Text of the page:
Baiju Rajan1, Praveen Velappan2, Abdul Salam3, Sivaprasad Kunjukrishnapillai4, Kapil Rajendran5, Binu Thankappan Gomathy6, Ashis Ranjan7, Girish8
Gamma glutamyl transferase (GGT) is a biomarker elevated in various
cardiovascular diseases due to oxidation mediated free radical damage. It has
been recently used in patients presenting with acute coronary syndromes (ACS)
for predicting major adverse cardiovascular events and in hospital adverse
outcomes. The application of gamma glutamyl transferase to the traditional set of
biomarkers like troponin I and T, creatinine kinase-MB (CKMB) adds to the value
that it helps in reclassifying the patients into high and low risk and plan the
appropriate treatment strategy.
Patients presenting with acute coronary syndromes were classified into STEMI (ST
elevation myocardial infarction), NSTEMI (Non-ST elevation myocardial infarction)
and unstable angina based on cardiac biomarkers and electrocardiographic
changes. Serum gamma glutamyl transferase of these patients were measured by
photo spectrometry and were monitored for 5 days for major adverse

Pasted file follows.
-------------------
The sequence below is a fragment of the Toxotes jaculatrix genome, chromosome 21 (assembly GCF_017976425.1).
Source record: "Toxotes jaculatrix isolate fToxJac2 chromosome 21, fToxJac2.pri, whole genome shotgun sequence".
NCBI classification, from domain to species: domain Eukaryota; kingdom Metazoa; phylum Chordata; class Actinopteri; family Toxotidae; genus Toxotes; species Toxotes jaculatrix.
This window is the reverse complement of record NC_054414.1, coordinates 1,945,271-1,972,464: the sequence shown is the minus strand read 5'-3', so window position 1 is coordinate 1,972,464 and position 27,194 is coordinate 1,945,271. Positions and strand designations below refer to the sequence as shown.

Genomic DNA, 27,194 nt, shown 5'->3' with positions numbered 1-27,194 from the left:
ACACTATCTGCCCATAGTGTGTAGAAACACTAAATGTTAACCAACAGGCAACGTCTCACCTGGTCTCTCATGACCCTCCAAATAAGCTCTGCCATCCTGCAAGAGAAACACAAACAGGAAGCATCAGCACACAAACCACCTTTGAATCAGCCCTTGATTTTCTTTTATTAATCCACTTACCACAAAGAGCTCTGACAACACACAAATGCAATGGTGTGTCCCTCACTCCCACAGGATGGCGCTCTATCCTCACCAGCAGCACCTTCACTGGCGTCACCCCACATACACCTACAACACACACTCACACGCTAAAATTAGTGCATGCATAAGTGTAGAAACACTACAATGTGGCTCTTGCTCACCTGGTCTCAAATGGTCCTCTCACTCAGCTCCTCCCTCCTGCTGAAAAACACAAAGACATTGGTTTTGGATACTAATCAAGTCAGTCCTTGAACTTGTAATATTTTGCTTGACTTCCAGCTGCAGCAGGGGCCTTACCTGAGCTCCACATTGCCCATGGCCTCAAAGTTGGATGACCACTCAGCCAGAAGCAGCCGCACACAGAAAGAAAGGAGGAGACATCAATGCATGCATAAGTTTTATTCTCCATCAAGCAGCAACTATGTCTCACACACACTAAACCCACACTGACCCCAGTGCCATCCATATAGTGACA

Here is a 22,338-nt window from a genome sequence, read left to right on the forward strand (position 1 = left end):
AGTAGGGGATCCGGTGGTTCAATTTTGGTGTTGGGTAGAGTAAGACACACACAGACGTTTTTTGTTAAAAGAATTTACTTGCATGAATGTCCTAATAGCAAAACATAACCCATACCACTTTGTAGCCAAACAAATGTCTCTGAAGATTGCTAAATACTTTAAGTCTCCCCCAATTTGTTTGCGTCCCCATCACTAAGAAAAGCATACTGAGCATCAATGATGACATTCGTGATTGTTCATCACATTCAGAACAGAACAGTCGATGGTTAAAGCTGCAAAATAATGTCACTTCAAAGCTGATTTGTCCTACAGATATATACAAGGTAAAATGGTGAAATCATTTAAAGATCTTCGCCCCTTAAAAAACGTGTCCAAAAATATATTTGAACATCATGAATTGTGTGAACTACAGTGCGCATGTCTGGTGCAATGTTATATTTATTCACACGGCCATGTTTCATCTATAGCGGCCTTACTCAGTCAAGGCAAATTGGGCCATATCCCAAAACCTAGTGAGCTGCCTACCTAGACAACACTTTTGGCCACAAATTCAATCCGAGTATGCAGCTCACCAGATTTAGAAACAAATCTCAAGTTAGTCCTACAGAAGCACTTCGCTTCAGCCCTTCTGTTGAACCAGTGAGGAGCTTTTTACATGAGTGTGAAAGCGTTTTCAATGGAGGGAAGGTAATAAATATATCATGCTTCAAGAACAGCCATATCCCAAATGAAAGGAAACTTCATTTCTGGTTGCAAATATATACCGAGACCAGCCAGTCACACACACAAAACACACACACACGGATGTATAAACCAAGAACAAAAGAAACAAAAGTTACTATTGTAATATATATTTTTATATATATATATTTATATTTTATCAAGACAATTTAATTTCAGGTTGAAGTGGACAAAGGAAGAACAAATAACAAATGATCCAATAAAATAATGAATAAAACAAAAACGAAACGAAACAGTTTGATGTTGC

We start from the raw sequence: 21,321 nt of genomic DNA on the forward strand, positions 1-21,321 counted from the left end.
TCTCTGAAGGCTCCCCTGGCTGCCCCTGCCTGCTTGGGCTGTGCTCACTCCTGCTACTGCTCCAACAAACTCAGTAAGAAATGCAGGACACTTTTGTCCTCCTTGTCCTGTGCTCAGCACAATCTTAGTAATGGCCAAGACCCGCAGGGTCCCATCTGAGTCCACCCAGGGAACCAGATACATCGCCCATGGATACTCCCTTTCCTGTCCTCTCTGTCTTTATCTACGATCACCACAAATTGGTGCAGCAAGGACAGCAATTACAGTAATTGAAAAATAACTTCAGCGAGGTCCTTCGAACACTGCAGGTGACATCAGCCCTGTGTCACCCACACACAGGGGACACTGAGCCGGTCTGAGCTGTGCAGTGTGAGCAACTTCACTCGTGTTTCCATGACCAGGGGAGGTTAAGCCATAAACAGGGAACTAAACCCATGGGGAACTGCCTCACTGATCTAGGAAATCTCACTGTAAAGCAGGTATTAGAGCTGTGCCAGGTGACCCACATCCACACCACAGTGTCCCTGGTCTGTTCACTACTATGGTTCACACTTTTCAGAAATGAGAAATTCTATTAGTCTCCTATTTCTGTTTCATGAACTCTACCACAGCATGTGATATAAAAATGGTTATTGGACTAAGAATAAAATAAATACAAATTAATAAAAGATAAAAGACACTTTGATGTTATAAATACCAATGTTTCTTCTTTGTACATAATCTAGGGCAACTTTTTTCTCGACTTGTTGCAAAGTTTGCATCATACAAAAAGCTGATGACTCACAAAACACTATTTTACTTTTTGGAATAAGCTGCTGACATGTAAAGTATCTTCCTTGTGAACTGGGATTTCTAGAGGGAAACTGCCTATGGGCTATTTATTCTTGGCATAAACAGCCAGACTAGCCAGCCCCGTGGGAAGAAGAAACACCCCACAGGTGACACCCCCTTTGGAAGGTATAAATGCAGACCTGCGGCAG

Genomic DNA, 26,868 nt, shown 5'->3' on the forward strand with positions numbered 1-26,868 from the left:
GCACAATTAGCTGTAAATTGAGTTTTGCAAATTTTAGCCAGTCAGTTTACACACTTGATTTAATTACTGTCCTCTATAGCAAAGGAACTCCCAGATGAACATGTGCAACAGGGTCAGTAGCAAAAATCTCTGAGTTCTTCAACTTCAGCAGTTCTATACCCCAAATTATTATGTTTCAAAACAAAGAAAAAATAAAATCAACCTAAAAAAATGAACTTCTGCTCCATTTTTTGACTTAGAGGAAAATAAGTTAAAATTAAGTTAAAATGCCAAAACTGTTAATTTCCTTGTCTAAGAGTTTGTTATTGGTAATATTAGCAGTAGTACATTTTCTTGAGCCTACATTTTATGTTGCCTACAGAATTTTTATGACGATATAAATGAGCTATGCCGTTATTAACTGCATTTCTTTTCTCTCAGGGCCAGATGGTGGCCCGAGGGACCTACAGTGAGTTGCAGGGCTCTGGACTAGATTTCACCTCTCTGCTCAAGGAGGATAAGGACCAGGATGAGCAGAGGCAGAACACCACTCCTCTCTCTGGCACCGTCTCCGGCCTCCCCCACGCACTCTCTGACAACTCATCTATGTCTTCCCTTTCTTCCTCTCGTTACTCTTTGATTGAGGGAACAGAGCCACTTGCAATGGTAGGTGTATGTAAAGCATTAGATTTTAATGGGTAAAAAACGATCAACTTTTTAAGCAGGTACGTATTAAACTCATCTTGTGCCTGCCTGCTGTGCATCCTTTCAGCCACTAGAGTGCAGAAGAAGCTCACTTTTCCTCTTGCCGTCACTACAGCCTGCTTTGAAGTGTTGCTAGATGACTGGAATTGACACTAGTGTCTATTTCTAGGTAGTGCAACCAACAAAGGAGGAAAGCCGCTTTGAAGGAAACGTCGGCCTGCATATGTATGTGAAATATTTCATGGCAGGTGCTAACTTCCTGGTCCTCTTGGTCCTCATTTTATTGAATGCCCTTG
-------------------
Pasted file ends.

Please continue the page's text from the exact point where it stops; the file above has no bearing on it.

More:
Of the study population (N = 210), 41 % presented with STEMI, 24 % unstable
angina, 25 % NSTEMI. The normal range of GGT in our study population was 15
- 70 U/l. values more than 70 U/l was considered raised GGT major adverse cardiac
events (MACE) was present in 35 % of the study population. 58 % of the patients
with MACE had raised GGT (> 70 U/l) which was statistically significant (P <
0.001). The ROC (receiver operator characteristic curve) for GGT to predict MACE
was to the left of the reference line and the area under the curve (AUC) was 0.915.
The optimal cut-off for GGT to predict MACE from our study was 50.5 with a
sensitivity and specificity of 0.813 and 0.868 respectively.
Raised GGT was significantly associated with MACE and in hospital adverse
outcomes (ventricular arrythmias, heart failure, recurrent angina). GGT can be
used as a prognostic marker in patients presenting with ACS.